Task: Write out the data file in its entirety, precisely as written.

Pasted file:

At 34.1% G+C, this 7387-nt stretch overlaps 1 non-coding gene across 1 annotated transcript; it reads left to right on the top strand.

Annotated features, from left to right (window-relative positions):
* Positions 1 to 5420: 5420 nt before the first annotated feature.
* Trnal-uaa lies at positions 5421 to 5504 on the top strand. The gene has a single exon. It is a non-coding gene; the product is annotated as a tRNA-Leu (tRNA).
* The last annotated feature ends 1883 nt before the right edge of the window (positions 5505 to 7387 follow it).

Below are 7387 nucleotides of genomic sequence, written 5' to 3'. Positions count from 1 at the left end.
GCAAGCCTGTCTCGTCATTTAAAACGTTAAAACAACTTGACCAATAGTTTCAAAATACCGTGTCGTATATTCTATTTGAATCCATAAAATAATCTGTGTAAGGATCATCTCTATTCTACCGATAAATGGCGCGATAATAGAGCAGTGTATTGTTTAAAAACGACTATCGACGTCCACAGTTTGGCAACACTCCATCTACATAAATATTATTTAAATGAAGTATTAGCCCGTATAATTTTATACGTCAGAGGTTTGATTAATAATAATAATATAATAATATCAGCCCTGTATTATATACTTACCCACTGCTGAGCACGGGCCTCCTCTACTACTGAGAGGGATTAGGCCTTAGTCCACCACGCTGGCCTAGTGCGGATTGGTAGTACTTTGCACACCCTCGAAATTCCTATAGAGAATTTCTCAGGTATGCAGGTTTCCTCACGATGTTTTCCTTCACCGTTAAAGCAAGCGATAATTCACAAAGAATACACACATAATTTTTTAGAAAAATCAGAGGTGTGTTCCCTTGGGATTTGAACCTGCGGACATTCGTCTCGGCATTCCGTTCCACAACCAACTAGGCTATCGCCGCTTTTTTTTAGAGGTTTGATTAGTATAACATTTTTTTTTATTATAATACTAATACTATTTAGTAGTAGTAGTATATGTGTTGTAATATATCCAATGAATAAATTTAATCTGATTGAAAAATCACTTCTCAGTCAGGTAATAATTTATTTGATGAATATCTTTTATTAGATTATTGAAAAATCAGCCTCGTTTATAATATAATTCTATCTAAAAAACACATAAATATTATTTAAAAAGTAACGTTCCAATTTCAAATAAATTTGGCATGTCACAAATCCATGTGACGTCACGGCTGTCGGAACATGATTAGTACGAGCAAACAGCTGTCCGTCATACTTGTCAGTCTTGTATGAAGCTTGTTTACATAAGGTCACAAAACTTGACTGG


At 34.1% G+C, this 7387-nt stretch overlaps 1 non-coding gene across 1 annotated transcript; it reads left to right on the top strand.

Annotated features, from left to right (window-relative positions):
* Positions 1 to 5420: 5420 nt before the first annotated feature.
* Trnal-uaa lies at positions 5421 to 5504 on the top strand. The gene has a single exon. It is a non-coding gene; the product is annotated as a tRNA-Leu (tRNA).
* The last annotated feature ends 1883 nt before the right edge of the window (positions 5505 to 7387 follow it).

Below are 7387 nucleotides of genomic sequence, written 5' to 3'. Positions count from 1 at the left end.
GCAAGCCTGTCTCGTCATTTAAAACGTTAAAACAACTTGACCAATAGTTTCAAAATACCGTGTCGTATATTCTATTTGAATCCATAAAATAATCTGTGTAAGGATCATCTCTATTCTACCGATAAATGGCGCGATAATAGAGCAGTGTATTGTTTAAAAACGACTATCGACGTCCACAGTTTGGCAACACTCCATCTACATAAATATTATTTAAATGAAGTATTAGCCCGTATAATTTTATACGTCAGAGGTTTGATTAATAATAATAATATAATAATATCAGCCCTGTATTATATACTTACCCACTGCTGAGCACGGGCCTCCTCTACTACTGAGAGGGATTAGGCCTTAGTCCACCACGCTGGCCTAGTGCGGATTGGTAGTACTTTGCACACCCTCGAAATTCCTATAGAGAATTTCTCAGGTATGCAGGTTTCCTCACGATGTTTTCCTTCACCGTTAAAGCAAGCGATAATTCACAAAGAATACACACATAATTTTTTAGAAAAATCAGAGGTGTGTTCCCTTGGGATTTGAACCTGCGGACATTCGTCTCGGCATTCCGTTCCACAACCAACTAGGCTATCGCCGCTTTTTTTTAGAGGTTTGATTAGTATAACATTTTTTTTTATTATAATACTAATACTATTTAGTAGTAGTAGTATATGTGTTGTAATATATCCAATGAATAAATTTAATCTGATTGAAAAATCACTTCTCAGTCAGGTAATAATTTATTTGATGAATATCTTTTATTAGATTATTGAAAAATCAGCCTCGTTTATAATATAATTCTATCTAAAAAACACATAAATATTATTTAAAAAGTAACGTTCCAATTTCAAATAAATTTGGCATGTCACAAATCCATGTGACGTCACGGCTGTCGGAACATGATTAGTACGAGCAAACAGCTGTCCGTCATACTTGTCAGTCTTGTATGAAGCTTGTTTACATAAGGTCACAAAACTTGACTGG